Speaker of the House Paul Ryan’s Shermanesque declaration on Tuesday that he will not be seeking the Republican nomination for president at the Republican National Convention this summer was a wise one.

Ryan appears to understand, far better than those who have been urging him to run, that to succeed in wresting away the nomination from Donald Trump or Ted Cruz at the convention in Cleveland (a far-fetched scenario to be sure) would be a Pyrrhic victory.

Ryan knows he would enter the presidential campaign with little chance of winning. Even if he were to succeed in winning the GOP nomination on the second, third, or fourth ballot at the convention in Cleveland (a far-fetched scenario to be sure), he would enter the race with no money and no serious campaign infrastructure and would be helming a party in which around 70 percent of its voters would view him as a usurper. And if he did prevail, there’s a good chance that one of the candidates he vanquished — Donald Trump — would make it his near-term goal to do everything in his power to prevent Ryan from winning the White House.

But for Ryan, even trying to win the nomination — or worse, actually succeeding — would likely spell the death knell of his long-term political aspirations. He would alienate those approximately 70 to 80 percent of primary and caucus voters who chose Ted Cruz or Trump to be the Republican nominee. He would prove every terrible thing that Republican rank-and-file voters think about the party establishment, and he would make it nearly impossible to legitimately seek the party’s presidential nod for himself sometime down the road.


Ryan is as close as the Republican Party has to a unifying figure: loved by some, tolerated by others. He is perhaps the only person in the party who could unite its warring camps. The last thing he should want to do during this cycle is cause Republican voters to view him as a divisive figure. Seeking the Republican nomination would do just that.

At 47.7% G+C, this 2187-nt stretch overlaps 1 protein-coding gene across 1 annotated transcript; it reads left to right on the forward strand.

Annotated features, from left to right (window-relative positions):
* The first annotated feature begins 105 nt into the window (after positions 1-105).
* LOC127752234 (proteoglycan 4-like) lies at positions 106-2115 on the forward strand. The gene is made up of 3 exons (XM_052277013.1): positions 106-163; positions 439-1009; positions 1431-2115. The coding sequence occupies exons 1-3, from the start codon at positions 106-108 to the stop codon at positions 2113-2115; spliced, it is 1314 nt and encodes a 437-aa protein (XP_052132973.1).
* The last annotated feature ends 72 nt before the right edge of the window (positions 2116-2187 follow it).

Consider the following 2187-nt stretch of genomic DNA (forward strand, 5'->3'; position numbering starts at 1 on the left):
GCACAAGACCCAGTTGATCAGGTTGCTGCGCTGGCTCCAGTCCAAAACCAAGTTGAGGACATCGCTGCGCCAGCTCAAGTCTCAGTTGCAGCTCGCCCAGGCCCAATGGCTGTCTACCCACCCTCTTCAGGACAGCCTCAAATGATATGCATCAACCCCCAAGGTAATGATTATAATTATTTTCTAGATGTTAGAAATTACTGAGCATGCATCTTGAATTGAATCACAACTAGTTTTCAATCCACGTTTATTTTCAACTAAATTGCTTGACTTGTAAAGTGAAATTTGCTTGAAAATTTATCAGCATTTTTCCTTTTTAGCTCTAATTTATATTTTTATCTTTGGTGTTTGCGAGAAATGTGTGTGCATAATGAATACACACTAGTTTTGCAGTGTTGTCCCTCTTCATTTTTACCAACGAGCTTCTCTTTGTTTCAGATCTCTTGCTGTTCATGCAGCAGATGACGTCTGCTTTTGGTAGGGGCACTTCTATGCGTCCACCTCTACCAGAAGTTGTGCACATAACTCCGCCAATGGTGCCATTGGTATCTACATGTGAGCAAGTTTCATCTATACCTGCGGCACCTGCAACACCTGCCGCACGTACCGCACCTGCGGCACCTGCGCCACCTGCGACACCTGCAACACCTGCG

There’s some historical precedent here worth considering. In 1964, Richard Nixon (who narrowly lost the 1960 presidential election to John F. Kennedy) flirted with the possibility of challenging conservative darling Barry Goldwater for the party’s nomination that year. However, when it became clear that Nixon couldn’t win – and that to continue down that path would alienate the party’s conservative wing — he did an about-face. He gave the speech introducing Goldwater at the Republican National Convention and then spent the fall campaigning tirelessly for him, even though he knew Goldwater couldn’t win and certainly didn’t want him to. In contrast, the moderate New York governor, Nelson Rockefeller, spoke out against Goldwater’s extremist views and further cemented the already negative relationship that existed between him and the conservative wing. Four years later, when both Nixon and Rockefeller sought the GOP nomination, the decisions these two men made in San Francisco would loom large.

Ryan seems to understand that this year, the path of conciliation is a far better one than confrontation. The Republican nominee is going to be either Trump or Cruz; and the next president will most likely be Hillary Clinton. For Republicans, their focus should be as much on what comes after November than what happens before. Give Ryan credit for understanding the political dynamics within the Republican Party.


Michael A. Cohen’s column appears regularly in the Globe. Follow him on Twitter @speechboy71.